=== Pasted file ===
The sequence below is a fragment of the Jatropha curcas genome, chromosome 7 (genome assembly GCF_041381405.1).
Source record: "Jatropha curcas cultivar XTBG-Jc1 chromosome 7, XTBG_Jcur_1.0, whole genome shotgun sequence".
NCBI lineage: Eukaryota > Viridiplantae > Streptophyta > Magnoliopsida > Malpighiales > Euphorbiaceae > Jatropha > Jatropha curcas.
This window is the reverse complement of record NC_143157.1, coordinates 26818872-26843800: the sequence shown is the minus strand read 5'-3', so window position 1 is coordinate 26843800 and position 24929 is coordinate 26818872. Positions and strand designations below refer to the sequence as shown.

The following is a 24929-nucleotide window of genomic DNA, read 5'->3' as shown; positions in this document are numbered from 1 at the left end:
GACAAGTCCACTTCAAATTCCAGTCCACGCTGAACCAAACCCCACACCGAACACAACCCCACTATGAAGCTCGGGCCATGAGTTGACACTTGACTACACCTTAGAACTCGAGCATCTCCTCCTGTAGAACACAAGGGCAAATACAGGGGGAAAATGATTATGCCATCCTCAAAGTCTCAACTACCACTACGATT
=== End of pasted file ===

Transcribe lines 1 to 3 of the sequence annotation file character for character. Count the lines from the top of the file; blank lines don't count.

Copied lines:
The sequence below is a fragment of the Jatropha curcas genome, chromosome 7 (genome assembly GCF_041381405.1).
Source record: "Jatropha curcas cultivar XTBG-Jc1 chromosome 7, XTBG_Jcur_1.0, whole genome shotgun sequence".
NCBI lineage: Eukaryota > Viridiplantae > Streptophyta > Magnoliopsida > Malpighiales > Euphorbiaceae > Jatropha > Jatropha curcas.